The National Anthem. <ul><li>Oh, say, can you see, by the dawn's early light, What so proudly we hail'd at the twilight's last gleaming? Whose broad stripes and bright stars, thro' the perilous fight, O'er the ramparts we watch'd, were so gallantly streaming? And the rockets' red glare, the bombs bursting in air, Gave proof thro' the night that our flag was still there. O say, does that star-spangled banner yet wave O'er the land of the free and the home of the brave? </li></ul>
Old ironsides. <ul><li>Constitution is most famous for her actions during the War of 1812 against Great Britain, when she captured numerous merchant ships and defeated five British warships: HMS Guemere, Java, Pictou, Cvane , and Levant. The battle with Guerriere earned her the nickname of "Old Ironsides" and public adoration that has repeatedly saved her from scrapping . </li></ul>
Uncle Sam. <ul><li>He was an inspector. He inspected the army food & equipment. And then he would stamp U.S on the equipment. And the soldiers would say it meant Uncle Sam. </li></ul>
How We Got The National Anthem. <ul><li>In September 1814, the United States and Great Britain were in the midst of fighting what is known as the War of 1812. The British had taken over Washington, D.C., and planned to attack Baltimore, Maryland. A few American citizens, including a lawyer and poet named Francis Scott Key, approached the British fleet, which was anchored in Chesapeake Bay, to request the release of an American who had been taken prisoner. The British agreed to let the prisoner and the others return to American shores, but their return had to wait until the British were done attacking Fort McHenry, which was defending Baltimore. </li></ul><ul><li>Throughout the night of September 13-14, Key heard the explosions of the battle, anxiously awaiting morning to see whether the Americans had won the battle. In the early morning light, Key could see that Fort McHenry's enormous American flag was still waving, indicating that the Americans had been triumphant. Relieved and inspired by the sight, Key composed a poem called "Defence of Fort M'Henry." Its opening lines recalled his first glimpse of the flag that morning: "Oh, say can you see, by the dawn's early light / What so proudly we hailed at the twilight's last gleaming?" Key may have had a popular tune in mind when writing the poem. That tune, called "To Anacreon in Heaven," had been an English drinking song, but it soon became linked with Key's poem, and the title of the new song became "The Star-Spangled Banner." </li></ul>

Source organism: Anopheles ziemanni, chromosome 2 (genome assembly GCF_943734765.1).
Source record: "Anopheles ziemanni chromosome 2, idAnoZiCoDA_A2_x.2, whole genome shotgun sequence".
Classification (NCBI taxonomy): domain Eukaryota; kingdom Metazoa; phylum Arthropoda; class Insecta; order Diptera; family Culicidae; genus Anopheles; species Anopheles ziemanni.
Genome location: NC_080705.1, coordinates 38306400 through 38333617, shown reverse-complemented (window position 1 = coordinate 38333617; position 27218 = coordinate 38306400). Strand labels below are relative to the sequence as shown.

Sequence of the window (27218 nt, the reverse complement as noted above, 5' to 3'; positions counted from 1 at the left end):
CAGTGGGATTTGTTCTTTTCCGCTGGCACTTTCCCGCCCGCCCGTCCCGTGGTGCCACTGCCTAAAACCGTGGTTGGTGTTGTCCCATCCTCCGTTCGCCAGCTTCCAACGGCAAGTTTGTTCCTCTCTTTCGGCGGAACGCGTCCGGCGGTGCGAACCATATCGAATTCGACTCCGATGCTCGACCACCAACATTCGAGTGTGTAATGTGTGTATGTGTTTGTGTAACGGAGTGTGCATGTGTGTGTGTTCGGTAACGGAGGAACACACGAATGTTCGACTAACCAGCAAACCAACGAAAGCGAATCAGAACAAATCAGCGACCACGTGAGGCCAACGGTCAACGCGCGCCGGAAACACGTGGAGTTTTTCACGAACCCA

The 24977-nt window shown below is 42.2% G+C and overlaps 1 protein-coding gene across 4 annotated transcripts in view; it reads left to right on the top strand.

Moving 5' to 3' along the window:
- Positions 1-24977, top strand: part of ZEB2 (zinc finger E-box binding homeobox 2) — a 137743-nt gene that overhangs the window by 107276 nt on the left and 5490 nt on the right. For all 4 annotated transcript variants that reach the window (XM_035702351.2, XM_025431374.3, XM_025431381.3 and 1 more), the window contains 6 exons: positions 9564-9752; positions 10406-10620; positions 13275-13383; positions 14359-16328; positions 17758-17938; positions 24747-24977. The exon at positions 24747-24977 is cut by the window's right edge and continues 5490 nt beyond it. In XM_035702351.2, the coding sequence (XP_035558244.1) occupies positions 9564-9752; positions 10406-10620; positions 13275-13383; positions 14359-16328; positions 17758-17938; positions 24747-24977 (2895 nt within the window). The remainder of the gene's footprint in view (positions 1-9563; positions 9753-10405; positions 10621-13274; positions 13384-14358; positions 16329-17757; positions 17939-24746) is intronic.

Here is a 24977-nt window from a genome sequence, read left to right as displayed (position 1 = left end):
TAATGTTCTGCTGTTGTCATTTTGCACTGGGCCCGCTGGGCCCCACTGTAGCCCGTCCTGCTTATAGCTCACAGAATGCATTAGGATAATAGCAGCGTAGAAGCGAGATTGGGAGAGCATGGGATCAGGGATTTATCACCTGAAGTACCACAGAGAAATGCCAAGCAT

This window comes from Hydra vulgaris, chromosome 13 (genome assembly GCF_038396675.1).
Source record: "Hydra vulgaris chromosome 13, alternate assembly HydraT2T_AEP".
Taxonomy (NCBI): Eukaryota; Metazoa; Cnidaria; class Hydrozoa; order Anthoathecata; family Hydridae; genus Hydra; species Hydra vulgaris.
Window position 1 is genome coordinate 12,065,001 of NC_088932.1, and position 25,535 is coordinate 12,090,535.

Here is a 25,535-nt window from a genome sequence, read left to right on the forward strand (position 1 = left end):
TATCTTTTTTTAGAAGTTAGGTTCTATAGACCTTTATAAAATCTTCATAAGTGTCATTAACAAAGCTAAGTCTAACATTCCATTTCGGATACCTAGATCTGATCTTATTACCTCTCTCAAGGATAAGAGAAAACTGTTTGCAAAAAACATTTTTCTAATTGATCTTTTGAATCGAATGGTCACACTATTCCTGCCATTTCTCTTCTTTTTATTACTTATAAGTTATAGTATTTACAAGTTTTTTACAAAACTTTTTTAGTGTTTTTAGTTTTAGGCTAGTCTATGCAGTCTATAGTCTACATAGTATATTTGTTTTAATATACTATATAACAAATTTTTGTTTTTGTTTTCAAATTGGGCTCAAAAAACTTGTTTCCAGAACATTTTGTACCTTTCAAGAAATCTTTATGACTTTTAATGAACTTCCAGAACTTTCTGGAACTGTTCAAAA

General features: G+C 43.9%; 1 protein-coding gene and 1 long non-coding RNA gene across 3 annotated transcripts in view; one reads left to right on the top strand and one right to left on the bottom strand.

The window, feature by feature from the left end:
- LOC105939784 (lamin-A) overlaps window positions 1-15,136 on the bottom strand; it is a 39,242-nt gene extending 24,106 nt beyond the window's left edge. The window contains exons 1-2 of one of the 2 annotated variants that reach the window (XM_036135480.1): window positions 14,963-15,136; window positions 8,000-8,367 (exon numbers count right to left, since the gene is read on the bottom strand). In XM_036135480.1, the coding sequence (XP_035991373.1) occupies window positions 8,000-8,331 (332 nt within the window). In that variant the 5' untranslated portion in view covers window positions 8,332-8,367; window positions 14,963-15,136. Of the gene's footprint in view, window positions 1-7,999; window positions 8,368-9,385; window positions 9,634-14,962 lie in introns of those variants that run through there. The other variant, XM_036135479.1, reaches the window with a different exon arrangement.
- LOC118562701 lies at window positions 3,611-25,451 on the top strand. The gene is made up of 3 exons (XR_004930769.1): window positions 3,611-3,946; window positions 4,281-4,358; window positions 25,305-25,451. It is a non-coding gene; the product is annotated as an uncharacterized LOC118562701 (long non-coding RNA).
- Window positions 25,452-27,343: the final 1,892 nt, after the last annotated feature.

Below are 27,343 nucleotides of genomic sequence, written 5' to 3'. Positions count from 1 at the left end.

How We Got The National Anthem. <ul><li>Francis Scott Key was going over to the British ship as they were attacking Fort McHenry and he made a poem in his head about Old Glory. </li></ul>
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